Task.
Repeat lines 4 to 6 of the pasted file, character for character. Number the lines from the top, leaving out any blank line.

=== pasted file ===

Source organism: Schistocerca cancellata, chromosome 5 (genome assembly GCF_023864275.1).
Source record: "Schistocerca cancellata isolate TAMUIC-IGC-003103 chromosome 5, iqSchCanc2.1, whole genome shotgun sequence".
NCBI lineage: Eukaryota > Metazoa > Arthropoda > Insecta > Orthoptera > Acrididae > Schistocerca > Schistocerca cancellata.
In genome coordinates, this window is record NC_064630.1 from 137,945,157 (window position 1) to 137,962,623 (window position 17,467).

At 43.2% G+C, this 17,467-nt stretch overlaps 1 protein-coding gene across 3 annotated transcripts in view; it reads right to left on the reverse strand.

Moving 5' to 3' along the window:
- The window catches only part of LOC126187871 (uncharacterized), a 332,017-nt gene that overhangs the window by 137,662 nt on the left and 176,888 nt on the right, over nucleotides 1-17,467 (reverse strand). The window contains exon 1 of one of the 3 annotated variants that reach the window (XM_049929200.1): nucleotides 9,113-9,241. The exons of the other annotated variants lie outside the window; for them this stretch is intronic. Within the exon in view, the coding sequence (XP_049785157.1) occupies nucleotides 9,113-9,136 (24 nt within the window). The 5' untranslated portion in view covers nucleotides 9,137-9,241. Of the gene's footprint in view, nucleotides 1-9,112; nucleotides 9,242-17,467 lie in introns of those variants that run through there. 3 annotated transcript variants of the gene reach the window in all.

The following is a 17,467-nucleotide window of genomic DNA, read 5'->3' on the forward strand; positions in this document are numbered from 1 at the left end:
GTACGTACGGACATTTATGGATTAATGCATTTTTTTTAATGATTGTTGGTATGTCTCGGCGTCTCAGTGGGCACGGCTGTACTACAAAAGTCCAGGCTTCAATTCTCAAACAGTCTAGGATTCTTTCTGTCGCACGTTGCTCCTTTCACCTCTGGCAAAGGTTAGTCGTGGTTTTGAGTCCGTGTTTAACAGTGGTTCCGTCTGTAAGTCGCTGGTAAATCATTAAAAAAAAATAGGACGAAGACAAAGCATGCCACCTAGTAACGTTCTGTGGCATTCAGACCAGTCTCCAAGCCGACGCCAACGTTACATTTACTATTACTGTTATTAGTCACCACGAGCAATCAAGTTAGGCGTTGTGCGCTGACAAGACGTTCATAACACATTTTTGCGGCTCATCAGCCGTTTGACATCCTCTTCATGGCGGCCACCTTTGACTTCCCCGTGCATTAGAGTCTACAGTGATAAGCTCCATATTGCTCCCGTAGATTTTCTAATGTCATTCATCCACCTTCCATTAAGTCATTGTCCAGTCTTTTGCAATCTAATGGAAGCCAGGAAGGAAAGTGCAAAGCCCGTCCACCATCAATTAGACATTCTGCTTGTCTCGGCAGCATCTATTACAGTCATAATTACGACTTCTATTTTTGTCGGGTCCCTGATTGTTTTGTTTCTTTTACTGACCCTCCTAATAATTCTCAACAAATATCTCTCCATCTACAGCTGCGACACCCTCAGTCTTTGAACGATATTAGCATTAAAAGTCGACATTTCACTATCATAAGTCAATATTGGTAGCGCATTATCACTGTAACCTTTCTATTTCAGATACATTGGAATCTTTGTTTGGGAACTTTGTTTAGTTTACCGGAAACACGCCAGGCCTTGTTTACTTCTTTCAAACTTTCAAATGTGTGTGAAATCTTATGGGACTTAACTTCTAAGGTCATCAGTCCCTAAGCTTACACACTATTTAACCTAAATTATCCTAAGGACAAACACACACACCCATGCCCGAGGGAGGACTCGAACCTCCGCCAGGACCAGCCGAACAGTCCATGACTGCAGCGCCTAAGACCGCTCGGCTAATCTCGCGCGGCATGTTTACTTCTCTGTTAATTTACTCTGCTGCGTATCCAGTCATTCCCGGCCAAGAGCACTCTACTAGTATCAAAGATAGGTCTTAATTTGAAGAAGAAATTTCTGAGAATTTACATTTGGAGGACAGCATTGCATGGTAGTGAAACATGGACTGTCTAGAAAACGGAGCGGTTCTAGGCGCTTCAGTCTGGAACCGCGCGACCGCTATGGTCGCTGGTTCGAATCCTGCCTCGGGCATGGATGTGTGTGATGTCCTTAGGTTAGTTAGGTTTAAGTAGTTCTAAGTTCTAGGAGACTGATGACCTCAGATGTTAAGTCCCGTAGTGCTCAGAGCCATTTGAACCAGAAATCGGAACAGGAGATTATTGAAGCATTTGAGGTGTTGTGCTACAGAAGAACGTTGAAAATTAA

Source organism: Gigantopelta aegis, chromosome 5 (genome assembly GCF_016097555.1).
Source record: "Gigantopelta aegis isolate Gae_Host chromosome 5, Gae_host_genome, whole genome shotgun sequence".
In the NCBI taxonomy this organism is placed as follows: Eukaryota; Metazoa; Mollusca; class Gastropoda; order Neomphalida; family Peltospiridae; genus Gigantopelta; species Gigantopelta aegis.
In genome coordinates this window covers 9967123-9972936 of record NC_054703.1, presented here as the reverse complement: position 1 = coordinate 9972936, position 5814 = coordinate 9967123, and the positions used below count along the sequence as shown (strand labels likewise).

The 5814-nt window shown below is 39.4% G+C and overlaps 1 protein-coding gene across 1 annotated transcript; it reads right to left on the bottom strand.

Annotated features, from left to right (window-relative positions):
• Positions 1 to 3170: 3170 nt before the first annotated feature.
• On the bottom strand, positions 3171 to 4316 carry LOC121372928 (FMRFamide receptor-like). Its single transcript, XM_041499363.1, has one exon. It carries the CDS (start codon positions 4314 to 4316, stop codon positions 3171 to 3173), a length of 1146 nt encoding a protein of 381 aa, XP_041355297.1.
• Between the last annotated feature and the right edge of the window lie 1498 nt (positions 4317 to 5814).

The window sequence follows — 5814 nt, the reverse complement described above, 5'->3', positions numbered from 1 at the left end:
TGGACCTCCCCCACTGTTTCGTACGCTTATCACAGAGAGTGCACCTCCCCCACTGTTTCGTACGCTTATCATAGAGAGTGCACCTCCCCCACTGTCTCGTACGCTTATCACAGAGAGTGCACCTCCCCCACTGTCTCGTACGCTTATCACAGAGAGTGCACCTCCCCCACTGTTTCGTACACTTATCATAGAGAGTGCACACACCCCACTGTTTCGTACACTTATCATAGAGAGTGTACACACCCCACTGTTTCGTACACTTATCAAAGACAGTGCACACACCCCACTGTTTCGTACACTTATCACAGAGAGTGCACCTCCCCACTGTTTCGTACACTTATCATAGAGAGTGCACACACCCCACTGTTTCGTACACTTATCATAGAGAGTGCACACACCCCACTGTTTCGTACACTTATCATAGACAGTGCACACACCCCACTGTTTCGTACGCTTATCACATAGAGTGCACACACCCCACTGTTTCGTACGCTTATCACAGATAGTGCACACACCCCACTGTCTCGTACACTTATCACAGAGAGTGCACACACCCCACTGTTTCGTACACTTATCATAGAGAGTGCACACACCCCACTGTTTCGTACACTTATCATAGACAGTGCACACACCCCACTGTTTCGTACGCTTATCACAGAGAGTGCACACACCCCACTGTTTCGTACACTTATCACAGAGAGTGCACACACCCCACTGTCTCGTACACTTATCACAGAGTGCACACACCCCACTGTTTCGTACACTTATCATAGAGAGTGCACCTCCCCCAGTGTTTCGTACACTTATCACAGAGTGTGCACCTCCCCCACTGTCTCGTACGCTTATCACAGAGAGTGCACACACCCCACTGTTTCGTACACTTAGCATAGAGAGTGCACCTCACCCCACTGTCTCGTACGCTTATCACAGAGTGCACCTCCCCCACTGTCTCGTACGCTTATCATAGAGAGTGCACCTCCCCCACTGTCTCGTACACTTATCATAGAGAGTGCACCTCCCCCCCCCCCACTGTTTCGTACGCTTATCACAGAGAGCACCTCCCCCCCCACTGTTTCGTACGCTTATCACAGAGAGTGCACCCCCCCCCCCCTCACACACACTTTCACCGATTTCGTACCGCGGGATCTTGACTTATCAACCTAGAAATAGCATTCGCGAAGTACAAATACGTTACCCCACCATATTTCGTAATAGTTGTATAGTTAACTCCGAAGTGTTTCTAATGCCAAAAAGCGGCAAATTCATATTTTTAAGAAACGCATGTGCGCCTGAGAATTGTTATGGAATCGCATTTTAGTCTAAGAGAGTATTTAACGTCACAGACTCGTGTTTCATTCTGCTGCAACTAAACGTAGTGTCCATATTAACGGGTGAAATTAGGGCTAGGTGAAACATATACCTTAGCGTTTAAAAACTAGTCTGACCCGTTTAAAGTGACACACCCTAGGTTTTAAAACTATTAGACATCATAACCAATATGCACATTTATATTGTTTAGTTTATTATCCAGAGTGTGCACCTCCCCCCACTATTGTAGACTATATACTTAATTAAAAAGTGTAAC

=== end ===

In genome coordinates, this window is record NC_064630.1 from 137,945,157 (window position 1) to 137,962,623 (window position 17,467).

At 43.2% G+C, this 17,467-nt stretch overlaps 1 protein-coding gene across 3 annotated transcripts in view; it reads right to left on the reverse strand.

Moving 5' to 3' along the window: